BT ‘sharing information with other ISPs’ in move against malicious software
BT says it has become the first telecoms provider in the world to start sharing information about malicious software and websites on a large scale with other ISPs.
The UK company has launched a free collaborative online platform to share its threat intelligence data across the ISP community in a secure and trusted way.
This is in direct response to an initiative led by the UK government’s National Cyber Security Centre (NCSC) to enable ISPs to share detection events.
BT Security CEO Mark Hughes said: “We believe that only by working together with government and the rest of the telecommunications industry can we collectively succeed in stemming the tide of cyber-crime. That’s why we’re urging other ISPs to join us in sharing threat information in a more open and collaborative way.”
BT said it has identified and shared over 200,000 malicious domains since starting to share threat information at the end of 2017. It notes that it is preventing the delivery of 50 million malicious emails with 2,000 unique malicious attachments every month – that’s almost 20 malicious emails every second.
Hughes added: “We’ve been taking a more proactive and automated approach to blocking malicious code and harmful website content on our infrastructure for some time, in line with the NCSC’s active cyber defence strategy. This allows us to mitigate a high volume of cyber threats before they have a chance to take hold and impact our customers. By sharing our malware data, we’re empowering other ISPs to provide their customers with the same level of protection, should they choose to take action.”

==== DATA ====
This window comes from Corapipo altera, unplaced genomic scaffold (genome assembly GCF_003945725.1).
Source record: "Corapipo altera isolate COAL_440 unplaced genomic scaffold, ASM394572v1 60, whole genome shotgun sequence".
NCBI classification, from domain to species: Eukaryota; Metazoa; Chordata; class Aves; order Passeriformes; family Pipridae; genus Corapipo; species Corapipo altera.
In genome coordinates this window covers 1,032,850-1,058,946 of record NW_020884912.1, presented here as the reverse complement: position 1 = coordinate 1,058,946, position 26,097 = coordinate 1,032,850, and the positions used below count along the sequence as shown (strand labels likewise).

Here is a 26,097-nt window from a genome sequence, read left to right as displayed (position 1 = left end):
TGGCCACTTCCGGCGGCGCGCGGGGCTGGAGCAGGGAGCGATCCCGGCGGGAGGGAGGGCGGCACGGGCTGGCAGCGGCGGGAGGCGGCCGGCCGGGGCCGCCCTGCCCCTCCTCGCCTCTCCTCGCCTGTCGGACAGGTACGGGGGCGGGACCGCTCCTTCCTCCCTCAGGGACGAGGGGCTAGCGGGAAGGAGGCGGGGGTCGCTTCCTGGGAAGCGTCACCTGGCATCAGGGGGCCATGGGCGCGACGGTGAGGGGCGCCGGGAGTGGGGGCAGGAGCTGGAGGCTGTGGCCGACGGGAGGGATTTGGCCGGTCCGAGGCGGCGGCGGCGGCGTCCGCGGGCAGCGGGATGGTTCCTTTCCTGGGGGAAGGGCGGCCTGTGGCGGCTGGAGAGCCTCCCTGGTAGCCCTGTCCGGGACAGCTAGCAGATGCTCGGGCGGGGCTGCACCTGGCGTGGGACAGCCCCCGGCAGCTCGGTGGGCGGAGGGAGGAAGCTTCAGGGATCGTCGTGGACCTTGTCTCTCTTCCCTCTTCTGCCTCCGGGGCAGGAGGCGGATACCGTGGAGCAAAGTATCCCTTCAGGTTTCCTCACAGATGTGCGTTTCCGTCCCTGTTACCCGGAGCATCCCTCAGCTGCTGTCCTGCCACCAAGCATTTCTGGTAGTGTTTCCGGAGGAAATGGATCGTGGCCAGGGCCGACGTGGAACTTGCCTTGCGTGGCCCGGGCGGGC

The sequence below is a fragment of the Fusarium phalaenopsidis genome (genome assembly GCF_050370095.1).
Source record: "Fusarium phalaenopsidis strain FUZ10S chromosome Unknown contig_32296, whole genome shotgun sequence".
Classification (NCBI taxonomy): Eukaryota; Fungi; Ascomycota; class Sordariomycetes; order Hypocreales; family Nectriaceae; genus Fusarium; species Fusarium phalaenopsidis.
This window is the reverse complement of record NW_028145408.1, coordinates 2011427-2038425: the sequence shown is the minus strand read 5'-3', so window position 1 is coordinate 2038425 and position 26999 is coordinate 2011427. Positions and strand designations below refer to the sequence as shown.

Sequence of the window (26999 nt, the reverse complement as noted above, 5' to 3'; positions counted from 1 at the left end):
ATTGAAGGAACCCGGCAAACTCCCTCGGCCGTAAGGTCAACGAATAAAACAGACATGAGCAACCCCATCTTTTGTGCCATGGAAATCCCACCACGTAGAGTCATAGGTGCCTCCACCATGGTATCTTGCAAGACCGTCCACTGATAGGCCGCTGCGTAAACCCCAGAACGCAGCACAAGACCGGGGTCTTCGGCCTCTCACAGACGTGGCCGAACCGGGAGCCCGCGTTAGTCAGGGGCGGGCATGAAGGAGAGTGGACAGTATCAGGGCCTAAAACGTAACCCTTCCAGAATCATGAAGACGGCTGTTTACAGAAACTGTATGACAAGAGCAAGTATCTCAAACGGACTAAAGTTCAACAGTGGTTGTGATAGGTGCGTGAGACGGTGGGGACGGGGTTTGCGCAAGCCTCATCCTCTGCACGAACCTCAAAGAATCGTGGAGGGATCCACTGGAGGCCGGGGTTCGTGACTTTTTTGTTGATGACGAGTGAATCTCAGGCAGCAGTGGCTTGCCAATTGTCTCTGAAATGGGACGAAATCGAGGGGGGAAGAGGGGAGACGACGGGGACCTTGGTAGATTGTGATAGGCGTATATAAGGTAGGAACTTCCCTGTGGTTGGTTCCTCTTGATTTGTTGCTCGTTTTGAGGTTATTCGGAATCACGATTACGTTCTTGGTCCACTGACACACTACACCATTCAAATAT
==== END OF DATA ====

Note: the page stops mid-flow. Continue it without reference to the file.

BT said it has taken the step of sharing data relating to malware because it believes that the most effective way to bolster the UK’s defences against cyber-crime is through greater collaboration and the exchange of information. “If other ISPs join BT in actively sharing threat intelligence data, this will help the entire industry to develop and strengthen a collective shield which will help to protect all customers by taking action within the UK’s communications networks,” said the company.
BT combines threat intelligence data provided by the NCSC and its domain name system (DNS) security provider partners with its own data generated by its cyber security platform, which uses big data analytics to identify threats before they occur.